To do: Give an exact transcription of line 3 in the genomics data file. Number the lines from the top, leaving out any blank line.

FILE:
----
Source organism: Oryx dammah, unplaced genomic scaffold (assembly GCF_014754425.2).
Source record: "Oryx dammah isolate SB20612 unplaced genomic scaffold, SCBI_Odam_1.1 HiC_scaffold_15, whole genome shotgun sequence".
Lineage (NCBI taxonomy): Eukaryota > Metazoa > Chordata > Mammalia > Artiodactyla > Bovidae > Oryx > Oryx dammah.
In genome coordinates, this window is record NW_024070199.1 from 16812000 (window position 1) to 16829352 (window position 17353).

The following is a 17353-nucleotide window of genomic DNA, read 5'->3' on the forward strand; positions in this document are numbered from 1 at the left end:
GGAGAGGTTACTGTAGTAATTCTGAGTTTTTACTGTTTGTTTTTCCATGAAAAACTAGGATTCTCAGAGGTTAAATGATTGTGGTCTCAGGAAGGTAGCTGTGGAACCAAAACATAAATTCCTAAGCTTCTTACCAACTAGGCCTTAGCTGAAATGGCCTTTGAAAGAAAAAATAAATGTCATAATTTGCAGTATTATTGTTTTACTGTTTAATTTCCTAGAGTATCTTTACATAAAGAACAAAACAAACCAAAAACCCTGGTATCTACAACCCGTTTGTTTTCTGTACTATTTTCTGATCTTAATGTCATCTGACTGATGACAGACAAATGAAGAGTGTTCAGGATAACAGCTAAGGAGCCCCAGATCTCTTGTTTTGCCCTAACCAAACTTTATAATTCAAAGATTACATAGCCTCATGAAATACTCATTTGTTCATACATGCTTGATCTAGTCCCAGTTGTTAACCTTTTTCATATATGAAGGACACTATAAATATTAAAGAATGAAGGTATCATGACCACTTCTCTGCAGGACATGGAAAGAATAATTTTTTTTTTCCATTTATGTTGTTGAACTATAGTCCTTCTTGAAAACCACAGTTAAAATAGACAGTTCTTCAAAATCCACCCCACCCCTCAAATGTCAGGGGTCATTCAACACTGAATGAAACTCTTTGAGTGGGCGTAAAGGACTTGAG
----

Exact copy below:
Lineage (NCBI taxonomy): Eukaryota > Metazoa > Chordata > Mammalia > Artiodactyla > Bovidae > Oryx > Oryx dammah.